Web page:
Unconventional jobs are those that most people wouldn't think of when choosing a career path. Often reserved for free spirits or for those who value intrinsic rewards above financial pay-offs, these alternative vocations can provide the opportunity for people to make a living doing what they love. While some unusual jobs are, umm, unappealing, to say the least (such as a Bat Guano Collector or Flatulence Analyst), others offer heaps of perks, though not always the financial kind. Here is a look at five of these unconventional careers with great benefits. (For some ideas on the highest paid jobs, check out Top 10 Highest-Paying Jobs For 2011.)
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Circus Artist
Circus artists are trained professionals who perform with resident or touring shows. Generally, a circus artist specializes in a specific talent, such as acrobat or trapeze artist, aerialist, trampolinist or dancer. Depending on the troupe, talented circus artists can pull in moderate six figure salaries.

The famed Cirque Do Soleil company, for example, offers its touring performers competitive compensation and vacation policies, performance bonuses, return transportation home once per year, lodging and transportation between cities, medical, dental, disability and life insurance coverage, gourmet buffet-style meals most days and free tickets to any Cirque Du Soleil show. Circus artists often have the added benefit of traveling the world and meeting interesting people from a variety of cultural backgrounds.

Traveling School Teacher
Being a school teacher is a fairly conventional career, but teaching at a school that travels with the students is a different story. Teachers at The Traveling School, for example, spend 15 weeks each semester exploring exotic overseas destinations, all while teaching academic courses, participating in outdoor adventures and completing service and volunteer projects with the students.

The curriculum is adjusted to take advantage of the environment and culture each country offers. Pay for traveling teachers varies (depending on experience and credentials), but typically all travel-related expenses, including flights, accommodations and meals and any recreational activities are covered by the school. Traveling teachers are able to immerse themselves in a variety of cultures while helping young people gain a global perspective.

Adventure Travel Trip Leader
Adventure travel trip leaders are the guides, interpreters and managers of groups of tourists traveling to domestic and international destinations for a variety of pursuits. Some trip leaders engage in low-risk activities, such as walking tours or easy road-biking trips, while others take groups on adventure sport excursions, including activities like kayaking, surfing, mountain biking and bungee jumping.

Trip leaders at the Nantahala Outdoor Center (http://www.noc.com/), for example, guide small groups of whitewater kayakers down rivers in the Dominican Republic, and leaders at Backroads Travel (http://www.backroads.com/) show tourists California's wine country by bicycle. Salaries for adventure travel trip leaders depend on experience and specialty, but are often greatly enhanced by hard-earned gratuities. Additional benefits include all travel-related expenses, and getting paid to do something you love. (To help make your current job better, read 6 Ways To Learn To Love Your Job.)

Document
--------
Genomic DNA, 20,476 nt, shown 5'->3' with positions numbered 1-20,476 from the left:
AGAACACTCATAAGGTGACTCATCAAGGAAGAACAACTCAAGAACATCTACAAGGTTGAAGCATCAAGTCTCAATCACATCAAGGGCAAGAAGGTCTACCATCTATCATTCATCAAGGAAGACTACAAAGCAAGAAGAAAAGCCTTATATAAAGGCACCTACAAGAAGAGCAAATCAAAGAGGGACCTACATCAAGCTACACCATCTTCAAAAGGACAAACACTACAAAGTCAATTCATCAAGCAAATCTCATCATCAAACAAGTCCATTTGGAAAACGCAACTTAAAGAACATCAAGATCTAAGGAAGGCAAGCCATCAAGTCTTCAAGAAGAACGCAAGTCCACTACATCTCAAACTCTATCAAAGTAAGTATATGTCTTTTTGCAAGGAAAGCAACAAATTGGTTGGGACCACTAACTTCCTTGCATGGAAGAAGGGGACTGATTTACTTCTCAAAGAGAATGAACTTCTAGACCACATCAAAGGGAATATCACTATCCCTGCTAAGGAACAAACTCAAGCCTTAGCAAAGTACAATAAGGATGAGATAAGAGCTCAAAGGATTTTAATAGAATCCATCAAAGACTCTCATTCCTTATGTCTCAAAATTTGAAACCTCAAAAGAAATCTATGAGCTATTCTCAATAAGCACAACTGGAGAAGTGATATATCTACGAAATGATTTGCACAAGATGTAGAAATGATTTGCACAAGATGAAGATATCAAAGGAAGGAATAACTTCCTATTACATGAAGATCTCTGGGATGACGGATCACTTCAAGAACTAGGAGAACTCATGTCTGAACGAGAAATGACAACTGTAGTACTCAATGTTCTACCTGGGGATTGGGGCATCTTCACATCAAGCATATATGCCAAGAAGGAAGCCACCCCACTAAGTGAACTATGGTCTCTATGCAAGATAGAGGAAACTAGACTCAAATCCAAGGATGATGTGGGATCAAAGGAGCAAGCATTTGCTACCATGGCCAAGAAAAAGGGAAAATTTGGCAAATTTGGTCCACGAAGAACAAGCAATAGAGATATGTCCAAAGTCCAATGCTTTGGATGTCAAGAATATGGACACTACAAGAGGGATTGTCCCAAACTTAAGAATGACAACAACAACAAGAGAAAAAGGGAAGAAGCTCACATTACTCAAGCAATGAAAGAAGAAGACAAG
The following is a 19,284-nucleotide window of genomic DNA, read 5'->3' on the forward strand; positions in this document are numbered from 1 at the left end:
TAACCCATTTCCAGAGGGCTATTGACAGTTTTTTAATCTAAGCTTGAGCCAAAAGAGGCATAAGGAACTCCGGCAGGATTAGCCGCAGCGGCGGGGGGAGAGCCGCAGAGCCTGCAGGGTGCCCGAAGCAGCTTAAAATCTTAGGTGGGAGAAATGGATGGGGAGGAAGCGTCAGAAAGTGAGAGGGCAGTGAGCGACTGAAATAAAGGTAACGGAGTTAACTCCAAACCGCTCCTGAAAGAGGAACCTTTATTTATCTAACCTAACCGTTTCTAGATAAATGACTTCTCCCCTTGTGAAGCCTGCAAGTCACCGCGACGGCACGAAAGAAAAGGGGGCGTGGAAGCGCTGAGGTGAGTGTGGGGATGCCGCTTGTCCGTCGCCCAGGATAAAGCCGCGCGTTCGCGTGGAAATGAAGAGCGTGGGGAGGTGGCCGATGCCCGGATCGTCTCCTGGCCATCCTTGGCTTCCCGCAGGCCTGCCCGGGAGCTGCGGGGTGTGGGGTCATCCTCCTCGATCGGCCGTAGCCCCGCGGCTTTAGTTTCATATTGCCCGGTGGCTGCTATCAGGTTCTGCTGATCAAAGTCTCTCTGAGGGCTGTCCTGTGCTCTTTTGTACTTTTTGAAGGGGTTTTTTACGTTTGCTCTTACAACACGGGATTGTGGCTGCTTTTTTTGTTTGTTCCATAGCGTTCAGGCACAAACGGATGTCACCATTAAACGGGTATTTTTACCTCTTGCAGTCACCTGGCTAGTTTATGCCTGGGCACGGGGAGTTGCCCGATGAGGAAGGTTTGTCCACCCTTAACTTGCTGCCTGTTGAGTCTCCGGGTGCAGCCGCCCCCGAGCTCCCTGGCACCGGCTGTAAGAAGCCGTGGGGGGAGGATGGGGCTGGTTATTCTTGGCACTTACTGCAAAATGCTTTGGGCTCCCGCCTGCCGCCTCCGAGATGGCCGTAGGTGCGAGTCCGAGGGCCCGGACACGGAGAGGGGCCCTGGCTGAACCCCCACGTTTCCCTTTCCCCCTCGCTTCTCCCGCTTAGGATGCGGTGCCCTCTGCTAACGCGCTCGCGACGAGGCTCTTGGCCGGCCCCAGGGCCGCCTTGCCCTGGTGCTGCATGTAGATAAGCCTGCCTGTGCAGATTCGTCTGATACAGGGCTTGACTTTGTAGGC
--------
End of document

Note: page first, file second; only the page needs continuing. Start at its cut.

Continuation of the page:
Beer Cicerone
Similar to wine sommeliers, beer cicerones are certified experts who have learned every aspect of beer including different styles, storage and draft systems, and pairings. A certification program was established in 2007 (http://www.cicerone.org/) by Ray Daniels - a Harvard graduate and the president of the Craft Beer Institute. So far, more than 5,000 beer enthusiasts have become Certified Beer Servers; more than 200 have develop into Certified Cicerones; and only three have earned the coveted title of Master Cicerone.

Because of the growing popularity of craft beers, there is an increased demand for standards in beer service, handling and presentation. Cicerones are employed by pubs, bars, clubs and restaurants that want to offer customers a better beer experience. Pay depends on location, knowledge, experience and certification. As an added benefit, cicerones must "study" all of the beers that they will be presenting, and then share and compare the brews with other beer enthusiasts.

Stunt Performers
Stunt performers, also called stunt doubles, are trained professionals who perform dangerous or challenging acts so that regular actors and actresses don't have to. Appearing in television and movie productions, stunt actors are typically members of a union such as the Screen Actors Guild (SAG). Stunt performers undergo continuous training to perfect falling out of buildings, jumping out of airplanes and driving cars at break-neck speeds.

The Screen Actors Guild specifies minimum rates that stunt performers must receive while working: $809 per day or $3,015 per week. Stunt performers have exciting jobs and enjoy unusual benefits - in addition to competitive pay - including meeting famous people, seeing the behind-the-scenes side of the movie and television industries and unlimited adrenaline.

The Bottom Line
These five jobs are unconventional because most people would never think of them when choosing a career path. Out-of-the-ordinary jobs often result in "You get paid to do what?" responses when careers come up in conversation. Benefits vary, and while some unconventional jobs boast competitive salaries, others entice people simply because of their intrinsic rewards. (To help you find the job of your dreams, see 5 Tips For Finding Your Perfect Job Online.)

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